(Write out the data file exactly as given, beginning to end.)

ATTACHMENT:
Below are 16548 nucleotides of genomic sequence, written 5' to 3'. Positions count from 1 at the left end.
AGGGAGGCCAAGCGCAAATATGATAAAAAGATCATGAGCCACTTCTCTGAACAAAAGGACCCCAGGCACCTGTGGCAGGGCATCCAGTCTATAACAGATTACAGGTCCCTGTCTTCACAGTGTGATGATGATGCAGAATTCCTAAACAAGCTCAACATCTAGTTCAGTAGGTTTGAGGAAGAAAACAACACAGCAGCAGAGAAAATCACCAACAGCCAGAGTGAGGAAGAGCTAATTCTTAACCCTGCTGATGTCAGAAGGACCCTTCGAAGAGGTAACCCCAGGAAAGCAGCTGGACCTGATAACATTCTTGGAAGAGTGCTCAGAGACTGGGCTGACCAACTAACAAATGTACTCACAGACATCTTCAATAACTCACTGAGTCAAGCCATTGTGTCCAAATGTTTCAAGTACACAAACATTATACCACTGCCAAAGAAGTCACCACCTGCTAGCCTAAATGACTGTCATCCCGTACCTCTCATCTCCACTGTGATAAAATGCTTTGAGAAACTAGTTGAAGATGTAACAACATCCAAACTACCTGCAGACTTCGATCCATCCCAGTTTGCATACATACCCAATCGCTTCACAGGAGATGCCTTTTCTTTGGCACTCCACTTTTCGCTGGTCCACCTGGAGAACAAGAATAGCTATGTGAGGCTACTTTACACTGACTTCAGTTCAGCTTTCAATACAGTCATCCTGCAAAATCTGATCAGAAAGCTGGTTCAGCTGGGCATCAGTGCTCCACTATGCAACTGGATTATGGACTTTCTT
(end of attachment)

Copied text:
Below are 16548 nucleotides of genomic sequence, written 5' to 3'. Positions count from 1 at the left end.
AGGGAGGCCAAGCGCAAATATGATAAAAAGATCATGAGCCACTTCTCTGAACAAAAGGACCCCAGGCACCTGTGGCAGGGCATCCAGTCTATAACAGATTACAGGTCCCTGTCTTCACAGTGTGATGATGATGCAGAATTCCTAAACAAGCTCAACATCTAGTTCAGTAGGTTTGAGGAAGAAAACAACACAGCAGCAGAGAAAATCACCAACAGCCAGAGTGAGGAAGAGCTAATTCTTAACCCTGCTGATGTCAGAAGGACCCTTCGAAGAGGTAACCCCAGGAAAGCAGCTGGACCTGATAACATTCTTGGAAGAGTGCTCAGAGACTGGGCTGACCAACTAACAAATGTACTCACAGACATCTTCAATAACTCACTGAGTCAAGCCATTGTGTCCAAATGTTTCAAGTACACAAACATTATACCACTGCCAAAGAAGTCACCACCTGCTAGCCTAAATGACTGTCATCCCGTACCTCTCATCTCCACTGTGATAAAATGCTTTGAGAAACTAGTTGAAGATGTAACAACATCCAAACTACCTGCAGACTTCGATCCATCCCAGTTTGCATACATACCCAATCGCTTCACAGGAGATGCCTTTTCTTTGGCACTCCACTTTTCGCTGGTCCACCTGGAGAACAAGAATAGCTATGTGAGGCTACTTTACACTGACTTCAGTTCAGCTTTCAATACAGTCATCCTGCAAAATCTGATCAGAAAGCTGGTTCAGCTGGGCATCAGTGCTCCACTATGCAACTGGATTATGGACTTTCTT